Forward-looking: Traditional solar power cells are based on a silicon semiconductor compound, which is known to have a theoretical maximum efficiency of 29 percent in converting sunlight into electric energy. However, by incorporating a second perovskite layer onto the base silicon layer, solar cells have the potential to surpass this efficiency threshold in the near future.

Perovskite is a class of compounds that shares same crystal structure as the calcium titanium oxide mineral. This highly flexible material is used in a variety of applications including ultrasound machines, memory chips, and solar cells for power generation. Recent studies suggest perovskite could be the "secret sauce" to propel the solar cell industry towards new levels of power generation efficiency.

Current solar cell technology is rapidly approaching its maximum efficiency level, but still falls short of what is needed for solar power to be a significant mitigating factor against global warming. Scientists say efficiency must surpass 30 percent, and the installation rate of new solar panels must increase tenfold compared to current adoption levels.

By adding an additional layer of perovskite on top of a silicon base, both possessing semiconductor properties, the amount of energy captured from sunlight can be enhanced. The silicon layer captures electrons from red light, while the perovskite layer captures blue light. Improved energy absorption capability will lead to a reduction in the overall price of solar energy, thereby enabling faster deployment and adoption of solar panels.

Scientists have spent years developing an efficient silicon-perovskite solar cell technology, and it appears that 2023 will mark a significant milestone in this field. Recent research advancements have successfully pushed the efficiency of silicon-perovskite tandem cells beyond 30 percent. The pace of progress is so rapid that this technology will soon demonstrate its enhanced capabilities in commercially available products.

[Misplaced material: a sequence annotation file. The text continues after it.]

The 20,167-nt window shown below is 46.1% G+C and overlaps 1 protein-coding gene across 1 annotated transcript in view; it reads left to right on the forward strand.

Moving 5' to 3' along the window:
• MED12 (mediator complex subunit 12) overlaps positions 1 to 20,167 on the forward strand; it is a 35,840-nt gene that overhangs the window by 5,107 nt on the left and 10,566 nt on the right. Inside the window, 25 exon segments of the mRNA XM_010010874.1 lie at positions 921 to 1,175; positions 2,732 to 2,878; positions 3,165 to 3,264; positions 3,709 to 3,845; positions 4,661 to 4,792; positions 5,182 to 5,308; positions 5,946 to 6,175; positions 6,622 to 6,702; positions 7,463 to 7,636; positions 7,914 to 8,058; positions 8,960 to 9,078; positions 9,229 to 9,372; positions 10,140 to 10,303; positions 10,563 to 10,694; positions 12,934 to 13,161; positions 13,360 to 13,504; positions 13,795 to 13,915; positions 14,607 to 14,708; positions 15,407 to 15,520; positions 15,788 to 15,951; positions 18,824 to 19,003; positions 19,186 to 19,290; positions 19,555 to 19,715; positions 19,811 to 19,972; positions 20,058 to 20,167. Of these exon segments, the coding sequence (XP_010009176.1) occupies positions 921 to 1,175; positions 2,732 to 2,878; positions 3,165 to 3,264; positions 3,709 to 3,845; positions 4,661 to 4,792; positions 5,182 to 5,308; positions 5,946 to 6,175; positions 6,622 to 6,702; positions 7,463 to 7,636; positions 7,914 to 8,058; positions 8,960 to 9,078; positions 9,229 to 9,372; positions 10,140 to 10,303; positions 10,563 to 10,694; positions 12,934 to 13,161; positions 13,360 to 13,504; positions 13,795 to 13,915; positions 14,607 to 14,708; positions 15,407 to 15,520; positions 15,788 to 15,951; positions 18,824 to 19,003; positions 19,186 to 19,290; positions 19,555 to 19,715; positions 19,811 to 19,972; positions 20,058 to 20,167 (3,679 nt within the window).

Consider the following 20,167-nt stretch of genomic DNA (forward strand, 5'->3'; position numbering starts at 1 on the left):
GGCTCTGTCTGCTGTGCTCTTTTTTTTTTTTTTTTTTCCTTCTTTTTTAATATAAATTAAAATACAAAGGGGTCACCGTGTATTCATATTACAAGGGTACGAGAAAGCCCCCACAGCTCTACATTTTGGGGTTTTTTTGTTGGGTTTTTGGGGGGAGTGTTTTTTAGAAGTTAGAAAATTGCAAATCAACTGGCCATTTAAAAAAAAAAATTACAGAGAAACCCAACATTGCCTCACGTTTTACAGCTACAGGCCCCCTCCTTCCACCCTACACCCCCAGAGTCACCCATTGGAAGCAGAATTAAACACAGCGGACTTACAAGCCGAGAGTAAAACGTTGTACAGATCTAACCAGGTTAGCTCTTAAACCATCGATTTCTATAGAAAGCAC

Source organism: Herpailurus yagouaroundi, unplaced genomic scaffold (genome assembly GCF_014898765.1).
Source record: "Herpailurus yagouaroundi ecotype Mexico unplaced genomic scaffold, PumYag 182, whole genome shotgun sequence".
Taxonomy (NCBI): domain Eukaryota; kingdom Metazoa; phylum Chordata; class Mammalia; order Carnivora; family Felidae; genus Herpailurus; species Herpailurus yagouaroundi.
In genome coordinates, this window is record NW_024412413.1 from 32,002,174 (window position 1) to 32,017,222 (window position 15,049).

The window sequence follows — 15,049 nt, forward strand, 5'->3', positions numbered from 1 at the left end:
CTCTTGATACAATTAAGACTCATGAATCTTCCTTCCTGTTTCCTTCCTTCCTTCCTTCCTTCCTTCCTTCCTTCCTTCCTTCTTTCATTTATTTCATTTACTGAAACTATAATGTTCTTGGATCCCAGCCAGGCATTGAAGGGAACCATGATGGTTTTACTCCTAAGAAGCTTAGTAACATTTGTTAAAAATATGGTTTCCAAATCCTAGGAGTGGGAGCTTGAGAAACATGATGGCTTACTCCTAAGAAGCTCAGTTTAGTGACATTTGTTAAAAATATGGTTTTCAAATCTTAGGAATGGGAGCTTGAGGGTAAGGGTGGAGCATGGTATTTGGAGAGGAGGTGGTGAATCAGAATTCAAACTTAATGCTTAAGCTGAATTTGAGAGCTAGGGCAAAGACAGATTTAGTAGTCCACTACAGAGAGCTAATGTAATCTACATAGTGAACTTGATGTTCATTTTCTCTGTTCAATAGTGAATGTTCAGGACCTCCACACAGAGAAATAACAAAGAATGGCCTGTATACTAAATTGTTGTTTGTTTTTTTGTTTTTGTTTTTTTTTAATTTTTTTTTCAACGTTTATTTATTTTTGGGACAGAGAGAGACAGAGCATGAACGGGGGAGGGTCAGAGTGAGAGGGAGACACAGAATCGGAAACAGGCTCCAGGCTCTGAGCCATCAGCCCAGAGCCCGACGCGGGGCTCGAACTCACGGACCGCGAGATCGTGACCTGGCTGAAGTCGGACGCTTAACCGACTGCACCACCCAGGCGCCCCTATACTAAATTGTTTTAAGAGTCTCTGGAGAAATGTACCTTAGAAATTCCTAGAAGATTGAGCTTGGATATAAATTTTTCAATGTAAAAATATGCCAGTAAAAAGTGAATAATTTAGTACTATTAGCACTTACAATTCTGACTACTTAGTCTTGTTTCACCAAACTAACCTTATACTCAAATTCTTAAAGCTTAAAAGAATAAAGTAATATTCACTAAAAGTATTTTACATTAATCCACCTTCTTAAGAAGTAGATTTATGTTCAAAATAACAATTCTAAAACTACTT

Stefaan De Wolf, a professor of material science and engineering at King Abdullah University of Science and Technology in Saudi Arabia, believes that 2023 will bring significant advancements. De Wolf's team has already achieved an efficiency level of 33.7 percent in a silicon-perovskite solar cell, but their work still needs to be published in scientific journals.

Another group, led by Steve Albrecht at the Helmholtz Center Berlin for Materials and Energy in Germany, recently published a study about a tandem silicon-perovskite cell that can achieve power conversion efficiencies of up to 32.5 percent. A third group led by Xin Yu Chin at the Federal Institute of Technology in Lausanne, Switzerland, has demonstrated an efficiency level of 31.25 percent with tandem cells having the "potential for both high efficiency and low manufacturing costs."

According to De Wolf, surpassing the 30 percent energy threshold instills confidence that "high performance, low-cost PVs can be brought to the market." Solar power capacity reached 1.2 terawatts (TW) in 2022, and it must increase to at least 75TW by 2050 to mitigate the most catastrophic scenarios arising from global warming and greenhouse gases.

The commercial industry is actively working on enhancing solar cells efficiency. China's biggest manufacturer (LONGi) has already reached a 33.5 percent efficiency in the lab. The next step involves scaling up the size of efficient silicon-perovskite tandem cells from experimental conditions (1 cm squares) to commercial-level features (15cm squares). De Wolf expresses confidence that we will reach this goal sooner rather than later.